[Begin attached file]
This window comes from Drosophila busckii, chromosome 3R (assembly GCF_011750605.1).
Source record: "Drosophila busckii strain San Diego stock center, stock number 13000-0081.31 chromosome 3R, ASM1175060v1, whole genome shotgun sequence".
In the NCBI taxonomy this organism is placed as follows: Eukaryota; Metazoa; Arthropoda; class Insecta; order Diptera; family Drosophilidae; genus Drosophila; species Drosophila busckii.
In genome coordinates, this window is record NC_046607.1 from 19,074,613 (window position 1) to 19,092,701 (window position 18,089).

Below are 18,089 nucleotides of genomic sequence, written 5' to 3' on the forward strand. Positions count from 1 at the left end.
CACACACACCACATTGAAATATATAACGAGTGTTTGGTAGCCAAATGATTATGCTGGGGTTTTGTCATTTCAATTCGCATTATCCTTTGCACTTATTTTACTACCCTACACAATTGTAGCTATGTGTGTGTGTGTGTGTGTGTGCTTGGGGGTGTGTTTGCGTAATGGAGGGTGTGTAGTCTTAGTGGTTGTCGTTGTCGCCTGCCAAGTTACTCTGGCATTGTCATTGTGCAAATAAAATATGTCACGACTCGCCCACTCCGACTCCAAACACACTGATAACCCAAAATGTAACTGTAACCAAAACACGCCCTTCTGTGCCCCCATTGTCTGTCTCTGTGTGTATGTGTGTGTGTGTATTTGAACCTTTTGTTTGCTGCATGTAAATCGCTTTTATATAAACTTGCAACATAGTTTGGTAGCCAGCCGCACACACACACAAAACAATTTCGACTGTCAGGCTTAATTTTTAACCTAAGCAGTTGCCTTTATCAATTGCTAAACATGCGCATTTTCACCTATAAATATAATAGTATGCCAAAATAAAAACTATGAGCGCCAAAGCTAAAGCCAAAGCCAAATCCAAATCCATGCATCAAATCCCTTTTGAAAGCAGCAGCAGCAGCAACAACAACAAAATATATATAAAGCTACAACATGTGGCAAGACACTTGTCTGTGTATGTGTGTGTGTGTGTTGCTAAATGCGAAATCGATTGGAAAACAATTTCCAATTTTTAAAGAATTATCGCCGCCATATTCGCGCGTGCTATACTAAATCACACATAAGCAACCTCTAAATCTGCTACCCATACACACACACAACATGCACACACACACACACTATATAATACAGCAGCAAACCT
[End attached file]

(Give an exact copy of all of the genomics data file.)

This window comes from Drosophila busckii, chromosome 3R (assembly GCF_011750605.1).
Source record: "Drosophila busckii strain San Diego stock center, stock number 13000-0081.31 chromosome 3R, ASM1175060v1, whole genome shotgun sequence".
In the NCBI taxonomy this organism is placed as follows: Eukaryota; Metazoa; Arthropoda; class Insecta; order Diptera; family Drosophilidae; genus Drosophila; species Drosophila busckii.
In genome coordinates, this window is record NC_046607.1 from 19,074,613 (window position 1) to 19,092,701 (window position 18,089).

Below are 18,089 nucleotides of genomic sequence, written 5' to 3' on the forward strand. Positions count from 1 at the left end.
CACACACACCACATTGAAATATATAACGAGTGTTTGGTAGCCAAATGATTATGCTGGGGTTTTGTCATTTCAATTCGCATTATCCTTTGCACTTATTTTACTACCCTACACAATTGTAGCTATGTGTGTGTGTGTGTGTGTGTGCTTGGGGGTGTGTTTGCGTAATGGAGGGTGTGTAGTCTTAGTGGTTGTCGTTGTCGCCTGCCAAGTTACTCTGGCATTGTCATTGTGCAAATAAAATATGTCACGACTCGCCCACTCCGACTCCAAACACACTGATAACCCAAAATGTAACTGTAACCAAAACACGCCCTTCTGTGCCCCCATTGTCTGTCTCTGTGTGTATGTGTGTGTGTGTATTTGAACCTTTTGTTTGCTGCATGTAAATCGCTTTTATATAAACTTGCAACATAGTTTGGTAGCCAGCCGCACACACACACAAAACAATTTCGACTGTCAGGCTTAATTTTTAACCTAAGCAGTTGCCTTTATCAATTGCTAAACATGCGCATTTTCACCTATAAATATAATAGTATGCCAAAATAAAAACTATGAGCGCCAAAGCTAAAGCCAAAGCCAAATCCAAATCCATGCATCAAATCCCTTTTGAAAGCAGCAGCAGCAGCAACAACAACAAAATATATATAAAGCTACAACATGTGGCAAGACACTTGTCTGTGTATGTGTGTGTGTGTGTTGCTAAATGCGAAATCGATTGGAAAACAATTTCCAATTTTTAAAGAATTATCGCCGCCATATTCGCGCGTGCTATACTAAATCACACATAAGCAACCTCTAAATCTGCTACCCATACACACACACAACATGCACACACACACACACTATATAATACAGCAGCAAACCT